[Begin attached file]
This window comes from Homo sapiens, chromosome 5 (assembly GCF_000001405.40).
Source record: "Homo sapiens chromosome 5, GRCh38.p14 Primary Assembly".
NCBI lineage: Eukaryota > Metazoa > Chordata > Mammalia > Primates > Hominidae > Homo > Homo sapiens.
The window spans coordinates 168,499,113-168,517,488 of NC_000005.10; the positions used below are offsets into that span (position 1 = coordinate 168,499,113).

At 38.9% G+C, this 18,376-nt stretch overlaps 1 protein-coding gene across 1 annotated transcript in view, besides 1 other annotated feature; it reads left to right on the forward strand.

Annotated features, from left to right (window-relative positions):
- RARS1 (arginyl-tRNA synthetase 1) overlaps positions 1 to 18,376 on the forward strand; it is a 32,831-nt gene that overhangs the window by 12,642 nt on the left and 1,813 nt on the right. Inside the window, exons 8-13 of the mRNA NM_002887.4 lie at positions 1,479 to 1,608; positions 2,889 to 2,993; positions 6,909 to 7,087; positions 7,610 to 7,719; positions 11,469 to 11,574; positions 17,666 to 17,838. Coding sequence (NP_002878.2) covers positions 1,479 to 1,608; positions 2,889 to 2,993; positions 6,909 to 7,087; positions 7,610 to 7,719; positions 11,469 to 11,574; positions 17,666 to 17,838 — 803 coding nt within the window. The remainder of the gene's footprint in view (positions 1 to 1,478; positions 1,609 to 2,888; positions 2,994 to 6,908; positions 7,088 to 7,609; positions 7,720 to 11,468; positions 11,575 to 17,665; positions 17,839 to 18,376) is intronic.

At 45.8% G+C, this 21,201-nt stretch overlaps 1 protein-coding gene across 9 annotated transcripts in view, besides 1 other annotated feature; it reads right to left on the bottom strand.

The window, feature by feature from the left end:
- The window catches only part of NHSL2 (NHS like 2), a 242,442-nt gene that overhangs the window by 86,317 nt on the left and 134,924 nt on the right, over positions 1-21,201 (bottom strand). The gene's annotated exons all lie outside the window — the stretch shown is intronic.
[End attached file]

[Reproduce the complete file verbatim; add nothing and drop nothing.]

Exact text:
This window comes from Homo sapiens, chromosome 5 (assembly GCF_000001405.40).
Source record: "Homo sapiens chromosome 5, GRCh38.p14 Primary Assembly".
NCBI lineage: Eukaryota > Metazoa > Chordata > Mammalia > Primates > Hominidae > Homo > Homo sapiens.
The window spans coordinates 168,499,113-168,517,488 of NC_000005.10; the positions used below are offsets into that span (position 1 = coordinate 168,499,113).

At 38.9% G+C, this 18,376-nt stretch overlaps 1 protein-coding gene across 1 annotated transcript in view, besides 1 other annotated feature; it reads left to right on the forward strand.

Annotated features, from left to right (window-relative positions):
- RARS1 (arginyl-tRNA synthetase 1) overlaps positions 1 to 18,376 on the forward strand; it is a 32,831-nt gene that overhangs the window by 12,642 nt on the left and 1,813 nt on the right. Inside the window, exons 8-13 of the mRNA NM_002887.4 lie at positions 1,479 to 1,608; positions 2,889 to 2,993; positions 6,909 to 7,087; positions 7,610 to 7,719; positions 11,469 to 11,574; positions 17,666 to 17,838. Coding sequence (NP_002878.2) covers positions 1,479 to 1,608; positions 2,889 to 2,993; positions 6,909 to 7,087; positions 7,610 to 7,719; positions 11,469 to 11,574; positions 17,666 to 17,838 — 803 coding nt within the window. The remainder of the gene's footprint in view (positions 1 to 1,478; positions 1,609 to 2,888; positions 2,994 to 6,908; positions 7,088 to 7,609; positions 7,720 to 11,468; positions 11,575 to 17,665; positions 17,839 to 18,376) is intronic.

At 45.8% G+C, this 21,201-nt stretch overlaps 1 protein-coding gene across 9 annotated transcripts in view, besides 1 other annotated feature; it reads right to left on the bottom strand.

The window, feature by feature from the left end:
- The window catches only part of NHSL2 (NHS like 2), a 242,442-nt gene that overhangs the window by 86,317 nt on the left and 134,924 nt on the right, over positions 1-21,201 (bottom strand). The gene's annotated exons all lie outside the window — the stretch shown is intronic.